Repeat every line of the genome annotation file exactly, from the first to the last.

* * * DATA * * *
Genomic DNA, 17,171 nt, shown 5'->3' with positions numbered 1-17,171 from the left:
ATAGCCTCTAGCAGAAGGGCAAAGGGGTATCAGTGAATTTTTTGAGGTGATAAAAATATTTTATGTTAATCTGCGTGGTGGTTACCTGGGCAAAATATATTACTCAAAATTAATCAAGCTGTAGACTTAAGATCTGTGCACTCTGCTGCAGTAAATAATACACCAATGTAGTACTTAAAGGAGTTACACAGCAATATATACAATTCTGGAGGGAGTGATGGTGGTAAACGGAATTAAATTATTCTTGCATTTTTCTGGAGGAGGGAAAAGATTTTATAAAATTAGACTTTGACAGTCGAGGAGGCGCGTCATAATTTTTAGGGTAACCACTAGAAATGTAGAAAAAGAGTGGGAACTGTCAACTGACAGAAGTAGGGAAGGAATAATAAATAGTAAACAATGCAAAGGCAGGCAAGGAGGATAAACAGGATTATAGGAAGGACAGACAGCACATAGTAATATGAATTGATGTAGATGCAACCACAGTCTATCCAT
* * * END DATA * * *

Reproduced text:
Genomic DNA, 17,171 nt, shown 5'->3' with positions numbered 1-17,171 from the left:
ATAGCCTCTAGCAGAAGGGCAAAGGGGTATCAGTGAATTTTTTGAGGTGATAAAAATATTTTATGTTAATCTGCGTGGTGGTTACCTGGGCAAAATATATTACTCAAAATTAATCAAGCTGTAGACTTAAGATCTGTGCACTCTGCTGCAGTAAATAATACACCAATGTAGTACTTAAAGGAGTTACACAGCAATATATACAATTCTGGAGGGAGTGATGGTGGTAAACGGAATTAAATTATTCTTGCATTTTTCTGGAGGAGGGAAAAGATTTTATAAAATTAGACTTTGACAGTCGAGGAGGCGCGTCATAATTTTTAGGGTAACCACTAGAAATGTAGAAAAAGAGTGGGAACTGTCAACTGACAGAAGTAGGGAAGGAATAATAAATAGTAAACAATGCAAAGGCAGGCAAGGAGGATAAACAGGATTATAGGAAGGACAGACAGCACATAGTAATATGAATTGATGTAGATGCAACCACAGTCTATCCAT